Tom: Ahh, yes.

Mark: “Hey George! We’re moving into the neighborhood over there. Want to start a company?” And he said, “Yeah. Absolutely!” That’s what began the collaboration between George’s thought processes and our thought processes. George had ideas about what the product should look like and do.

Tom: Yeah. He was a great early test site, or basically a place we could bounce our ideas off to say, “Is this a good idea?” He would say yes or no, and then we would go back to the drawing board if he said it was a bad idea.

Mark: And that was where part of the work on the lysis came from. George knew back then that the lysis that folks were using was not complete.

Q: What were the early days of Shoreline Biome like?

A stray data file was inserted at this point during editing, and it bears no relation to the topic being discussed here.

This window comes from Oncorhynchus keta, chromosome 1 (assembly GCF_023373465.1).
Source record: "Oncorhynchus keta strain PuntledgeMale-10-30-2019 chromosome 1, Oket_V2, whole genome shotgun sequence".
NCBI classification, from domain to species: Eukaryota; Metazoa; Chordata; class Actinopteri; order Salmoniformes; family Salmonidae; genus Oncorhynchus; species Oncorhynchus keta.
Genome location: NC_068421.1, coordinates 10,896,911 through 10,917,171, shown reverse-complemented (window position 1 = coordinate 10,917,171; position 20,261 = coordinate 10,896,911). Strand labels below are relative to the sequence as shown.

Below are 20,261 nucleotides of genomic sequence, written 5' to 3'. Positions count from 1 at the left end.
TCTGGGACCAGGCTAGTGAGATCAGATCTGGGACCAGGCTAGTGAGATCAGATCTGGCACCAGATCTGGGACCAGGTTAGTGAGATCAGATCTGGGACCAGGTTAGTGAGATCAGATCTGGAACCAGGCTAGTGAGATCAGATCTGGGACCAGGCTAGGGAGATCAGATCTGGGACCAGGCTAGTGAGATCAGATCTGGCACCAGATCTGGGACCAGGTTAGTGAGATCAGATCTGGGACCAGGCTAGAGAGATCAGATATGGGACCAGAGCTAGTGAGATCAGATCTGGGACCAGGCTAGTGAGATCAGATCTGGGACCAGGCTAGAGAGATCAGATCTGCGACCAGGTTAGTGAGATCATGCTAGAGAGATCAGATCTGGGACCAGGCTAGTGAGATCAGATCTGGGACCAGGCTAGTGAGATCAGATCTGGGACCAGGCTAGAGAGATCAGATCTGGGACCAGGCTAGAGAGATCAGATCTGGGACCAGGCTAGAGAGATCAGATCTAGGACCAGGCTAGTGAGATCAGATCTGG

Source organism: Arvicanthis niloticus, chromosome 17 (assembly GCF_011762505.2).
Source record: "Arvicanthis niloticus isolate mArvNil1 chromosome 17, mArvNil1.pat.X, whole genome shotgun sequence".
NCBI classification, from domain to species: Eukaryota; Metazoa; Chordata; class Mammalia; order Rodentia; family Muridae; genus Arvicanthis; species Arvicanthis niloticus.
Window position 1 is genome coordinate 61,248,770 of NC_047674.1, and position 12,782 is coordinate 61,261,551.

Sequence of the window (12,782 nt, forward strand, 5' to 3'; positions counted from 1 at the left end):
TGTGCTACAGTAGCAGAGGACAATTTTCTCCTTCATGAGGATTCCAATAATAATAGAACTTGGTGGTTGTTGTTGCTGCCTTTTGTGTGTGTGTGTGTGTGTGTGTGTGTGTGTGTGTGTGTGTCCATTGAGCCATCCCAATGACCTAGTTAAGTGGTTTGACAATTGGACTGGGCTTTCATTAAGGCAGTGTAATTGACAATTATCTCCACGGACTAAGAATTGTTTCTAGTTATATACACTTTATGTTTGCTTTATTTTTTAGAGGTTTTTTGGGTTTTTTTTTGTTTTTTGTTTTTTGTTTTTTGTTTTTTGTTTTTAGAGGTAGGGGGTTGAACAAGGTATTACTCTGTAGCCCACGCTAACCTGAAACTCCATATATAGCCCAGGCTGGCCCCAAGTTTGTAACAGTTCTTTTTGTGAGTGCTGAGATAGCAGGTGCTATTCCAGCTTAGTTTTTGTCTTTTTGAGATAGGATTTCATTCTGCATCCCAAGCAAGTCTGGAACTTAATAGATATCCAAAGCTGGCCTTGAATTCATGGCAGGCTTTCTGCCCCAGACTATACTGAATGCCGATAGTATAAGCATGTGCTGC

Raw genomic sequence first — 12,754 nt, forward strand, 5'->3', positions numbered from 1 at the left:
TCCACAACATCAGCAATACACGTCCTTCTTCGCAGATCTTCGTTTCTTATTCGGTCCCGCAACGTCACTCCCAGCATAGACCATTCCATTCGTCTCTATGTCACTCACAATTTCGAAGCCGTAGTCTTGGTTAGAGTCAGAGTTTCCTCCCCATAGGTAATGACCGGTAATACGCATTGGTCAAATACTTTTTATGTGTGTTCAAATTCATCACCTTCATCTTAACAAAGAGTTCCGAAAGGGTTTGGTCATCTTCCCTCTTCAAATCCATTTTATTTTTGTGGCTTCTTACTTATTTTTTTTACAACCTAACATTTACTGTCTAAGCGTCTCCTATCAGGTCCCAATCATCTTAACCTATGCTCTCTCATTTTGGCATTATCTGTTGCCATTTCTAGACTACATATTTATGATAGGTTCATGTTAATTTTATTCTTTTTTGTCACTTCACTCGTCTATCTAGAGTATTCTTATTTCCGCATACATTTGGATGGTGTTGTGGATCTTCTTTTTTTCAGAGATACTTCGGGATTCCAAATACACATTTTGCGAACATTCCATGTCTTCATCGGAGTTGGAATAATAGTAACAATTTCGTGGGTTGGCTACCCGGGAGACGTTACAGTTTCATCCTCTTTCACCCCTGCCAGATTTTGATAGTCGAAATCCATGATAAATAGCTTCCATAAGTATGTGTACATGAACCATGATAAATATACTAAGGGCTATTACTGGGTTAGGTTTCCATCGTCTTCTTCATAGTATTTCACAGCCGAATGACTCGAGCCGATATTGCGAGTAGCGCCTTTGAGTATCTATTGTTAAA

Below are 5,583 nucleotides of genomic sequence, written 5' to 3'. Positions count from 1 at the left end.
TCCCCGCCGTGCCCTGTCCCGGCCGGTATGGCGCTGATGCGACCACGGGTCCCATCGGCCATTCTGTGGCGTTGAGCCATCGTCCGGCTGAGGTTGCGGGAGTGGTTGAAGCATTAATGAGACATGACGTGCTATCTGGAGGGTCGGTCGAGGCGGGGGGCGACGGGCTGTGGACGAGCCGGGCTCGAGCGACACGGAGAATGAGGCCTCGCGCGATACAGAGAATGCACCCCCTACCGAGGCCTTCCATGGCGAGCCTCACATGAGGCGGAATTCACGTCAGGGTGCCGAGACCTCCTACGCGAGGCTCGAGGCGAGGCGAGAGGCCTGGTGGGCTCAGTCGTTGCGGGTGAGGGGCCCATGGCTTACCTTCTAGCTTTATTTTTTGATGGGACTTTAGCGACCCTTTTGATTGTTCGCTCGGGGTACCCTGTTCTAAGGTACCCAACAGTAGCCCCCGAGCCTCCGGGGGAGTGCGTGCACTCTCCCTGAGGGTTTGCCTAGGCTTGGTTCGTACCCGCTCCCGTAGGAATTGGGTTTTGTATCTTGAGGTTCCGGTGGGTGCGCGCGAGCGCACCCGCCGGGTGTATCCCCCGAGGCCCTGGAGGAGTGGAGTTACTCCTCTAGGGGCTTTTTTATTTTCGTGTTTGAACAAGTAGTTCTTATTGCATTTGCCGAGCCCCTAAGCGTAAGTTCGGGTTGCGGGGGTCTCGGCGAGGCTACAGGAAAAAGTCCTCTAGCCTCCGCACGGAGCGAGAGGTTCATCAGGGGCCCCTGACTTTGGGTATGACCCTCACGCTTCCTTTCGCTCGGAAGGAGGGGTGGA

Mark: We opened on June 15, 2015, but we physically started in our garages and basements.

Tom: When Roche was closing 454, they gave us a year-and-a-half’s notice. It was a good opportunity for us to plan. They put all the freezers, pipettes, PCR hoods, and all that stuff up for auction. We bought some of it, but there were a few things that didn’t sell and they were just going to throw them into the dumpster. For example, the consumables like microfuge tubes—nobody was going to buy those when they didn’t know where they’d been. We knew exactly where they’d been: in 454’s QC lab!

Mark: Tom and I backed up U-Hauls to 454 Life Sciences and took everything that wasn’t nailed down and stored it in our garages. That’s what we moved in here with. We had a bunch of stuff to get us off the ground.

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Q: What were your motivations when you started Shoreline Biome?